What a Merit-Based Immigration System Would Really Look Like

Email a Friend
A woman takes the oath of allegiance during a naturalization ceremony at the at district office of the U.S. Citizenship and Immigration Services (USCIS) on January 28, 2013 in Newark, New Jersey.
From and

Click on the 'Listen' button above to hear this segment. 

In his speech before Congress Tuesday night, President Trump briefly left American shores and looked to Canada and Australia as models for policy on immigration reform, which lawmakers have been unable to achieve in recent decades.

“Nations around the world, like Canada, Australia and many others, have a merit-based immigration system," President Trump said.

The "merit-based" approach has been considered before, when a bipartisan group of senators known as the "Gang of 8" came close to achieving immigration reform in 2013. The system favors highly skilled and financially independent immigrants over those with close family ties.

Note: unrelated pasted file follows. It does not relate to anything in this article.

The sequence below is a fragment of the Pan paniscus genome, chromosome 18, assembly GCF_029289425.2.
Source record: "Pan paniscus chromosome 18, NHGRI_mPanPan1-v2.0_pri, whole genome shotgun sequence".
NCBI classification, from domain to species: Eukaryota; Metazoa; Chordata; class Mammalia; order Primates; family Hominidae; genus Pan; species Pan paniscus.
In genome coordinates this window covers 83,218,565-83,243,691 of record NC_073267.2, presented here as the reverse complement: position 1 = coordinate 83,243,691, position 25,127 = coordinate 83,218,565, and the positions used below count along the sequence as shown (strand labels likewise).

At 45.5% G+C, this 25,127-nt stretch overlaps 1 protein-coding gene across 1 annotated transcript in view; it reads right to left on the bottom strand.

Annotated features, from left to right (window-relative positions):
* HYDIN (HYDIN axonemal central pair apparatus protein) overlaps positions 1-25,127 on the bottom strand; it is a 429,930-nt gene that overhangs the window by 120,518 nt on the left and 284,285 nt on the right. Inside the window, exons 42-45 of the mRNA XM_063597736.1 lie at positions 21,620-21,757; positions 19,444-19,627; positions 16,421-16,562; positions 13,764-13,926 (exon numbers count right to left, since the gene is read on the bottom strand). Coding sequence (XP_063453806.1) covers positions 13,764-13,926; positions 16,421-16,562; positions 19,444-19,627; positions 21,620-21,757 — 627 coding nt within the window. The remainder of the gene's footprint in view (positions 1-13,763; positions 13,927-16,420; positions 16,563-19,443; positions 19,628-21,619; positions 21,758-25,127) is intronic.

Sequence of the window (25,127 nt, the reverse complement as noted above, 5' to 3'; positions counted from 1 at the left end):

“Switching away from this current system of lower-skilled immigration, and instead adopting a merit-based system, we will have so many more benefits," President Trump told Congress. "It will save countless dollars, raise workers’ wages and help struggling families, including immigrant families, enter the middle class. And they will do it quickly, and they will be very, very happy, indeed.”

So the president is promising happiness, but how would a system like this work in the United States? Could it work?

Melissa Babel says Canada may be able to offer some advice — they've had a merit-based system in place for decades. She's is a certified immigration law specialist with the Law Society of Upper Canada and senior manager at KPMG Law in Toronto, Canada. For additional analysis we turn to Stephen Yale-Loehr, a professor of immigration law practice at Cornell Law School.